Ancient Greece may well have become a byword for high civilization but its people could be as barbaric as any other, not least when it came to thinking up cruel and unusual punishments. And no punishments were more disgusting than those reserved for those individuals judged to have broken societal rules. Whether free or enslaved, cause upset or break the moral code of the time and you could expect to have something inserted where the sun doesn’t shine.
As we know, the Ancient Greeks, as well as the Romans, often treated their slaves no better – or sometimes even worse – than their animals. So, the practice of âgingering’ a stubborn horse was inevitably adapted to use on slaves. Without going into too much gory detail, an incompetent or disobedient slave girl could be punished by having a skinned piece of garlic inserted into her. This would cause an intense burning sensation, not to mention an intense feeling of humiliation, and could be repeated without the subject getting used to the feeling.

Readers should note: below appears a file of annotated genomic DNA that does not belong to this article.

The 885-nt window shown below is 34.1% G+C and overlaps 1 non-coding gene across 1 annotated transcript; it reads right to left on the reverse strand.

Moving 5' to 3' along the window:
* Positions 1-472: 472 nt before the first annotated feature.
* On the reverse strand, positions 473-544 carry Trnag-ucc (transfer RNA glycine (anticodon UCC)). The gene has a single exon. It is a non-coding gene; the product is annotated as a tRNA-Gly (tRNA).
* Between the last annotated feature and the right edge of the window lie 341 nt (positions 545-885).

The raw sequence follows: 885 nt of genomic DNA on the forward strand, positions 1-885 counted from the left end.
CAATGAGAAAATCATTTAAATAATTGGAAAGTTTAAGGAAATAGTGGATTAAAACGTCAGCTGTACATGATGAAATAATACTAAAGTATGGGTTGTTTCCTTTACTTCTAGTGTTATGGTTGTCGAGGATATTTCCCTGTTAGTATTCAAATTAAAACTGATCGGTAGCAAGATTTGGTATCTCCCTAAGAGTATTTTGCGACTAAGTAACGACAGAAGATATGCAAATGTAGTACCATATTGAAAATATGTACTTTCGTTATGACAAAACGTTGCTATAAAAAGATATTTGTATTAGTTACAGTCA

But again, such disgusting practices were not simply reserved for slave girls. Even men of good-standing could be subjected to punishments that can only be regarded as barbaric. Men found guilty of adultery were the most likely to be made to feel a mixture of shame and pain. Indeed, should one man learn that his wife had been with another, it was his right to punish him with radishes. And you can only imagine where the radishes were supposed to goâ¦The practice even has a name. It’s known as âRhapanidosis’, with the historian Aristophanes mentioning it as a means of punishing not just adultery but also other crimes and misdemeanours such as homosexuality and promiscuity.
This was far from the only cruel and unusual punishment dreamt up by the Ancient Greeks. Who can forget the Brazen Bull, a bronze hollow bull into which a man was inserted alive and a fire set under it? The screams of the man being roasted alive came out of the bull’s mouth to amuse the watching crowds. Or how about the practice of dousing a person’s toga in a flammable liquid and then setting them on fire? Or making a poisonous concoction and forcing them to drink it? Yep, the folk of the Hellenistic era certainly had a novel approach to crime and punishment.